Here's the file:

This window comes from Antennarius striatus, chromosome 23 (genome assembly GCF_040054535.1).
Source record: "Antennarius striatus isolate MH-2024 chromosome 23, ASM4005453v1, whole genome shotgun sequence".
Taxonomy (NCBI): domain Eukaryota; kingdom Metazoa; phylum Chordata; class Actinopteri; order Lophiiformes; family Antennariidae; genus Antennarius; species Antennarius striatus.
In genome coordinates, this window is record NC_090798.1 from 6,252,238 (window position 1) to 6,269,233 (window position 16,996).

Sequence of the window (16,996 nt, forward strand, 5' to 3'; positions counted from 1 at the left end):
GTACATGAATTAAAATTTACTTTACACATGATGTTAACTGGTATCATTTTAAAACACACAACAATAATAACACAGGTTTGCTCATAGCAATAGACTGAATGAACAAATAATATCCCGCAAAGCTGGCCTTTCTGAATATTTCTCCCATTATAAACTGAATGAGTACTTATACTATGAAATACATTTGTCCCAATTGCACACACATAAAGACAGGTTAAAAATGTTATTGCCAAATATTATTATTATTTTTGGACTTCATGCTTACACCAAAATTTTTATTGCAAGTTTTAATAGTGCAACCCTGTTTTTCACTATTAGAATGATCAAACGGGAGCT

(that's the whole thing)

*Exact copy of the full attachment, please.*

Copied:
This window comes from Antennarius striatus, chromosome 23 (genome assembly GCF_040054535.1).
Source record: "Antennarius striatus isolate MH-2024 chromosome 23, ASM4005453v1, whole genome shotgun sequence".
Taxonomy (NCBI): domain Eukaryota; kingdom Metazoa; phylum Chordata; class Actinopteri; order Lophiiformes; family Antennariidae; genus Antennarius; species Antennarius striatus.
In genome coordinates, this window is record NC_090798.1 from 6,252,238 (window position 1) to 6,269,233 (window position 16,996).

Sequence of the window (16,996 nt, forward strand, 5' to 3'; positions counted from 1 at the left end):
GTACATGAATTAAAATTTACTTTACACATGATGTTAACTGGTATCATTTTAAAACACACAACAATAATAACACAGGTTTGCTCATAGCAATAGACTGAATGAACAAATAATATCCCGCAAAGCTGGCCTTTCTGAATATTTCTCCCATTATAAACTGAATGAGTACTTATACTATGAAATACATTTGTCCCAATTGCACACACATAAAGACAGGTTAAAAATGTTATTGCCAAATATTATTATTATTTTTGGACTTCATGCTTACACCAAAATTTTTATTGCAAGTTTTAATAGTGCAACCCTGTTTTTCACTATTAGAATGATCAAACGGGAGCT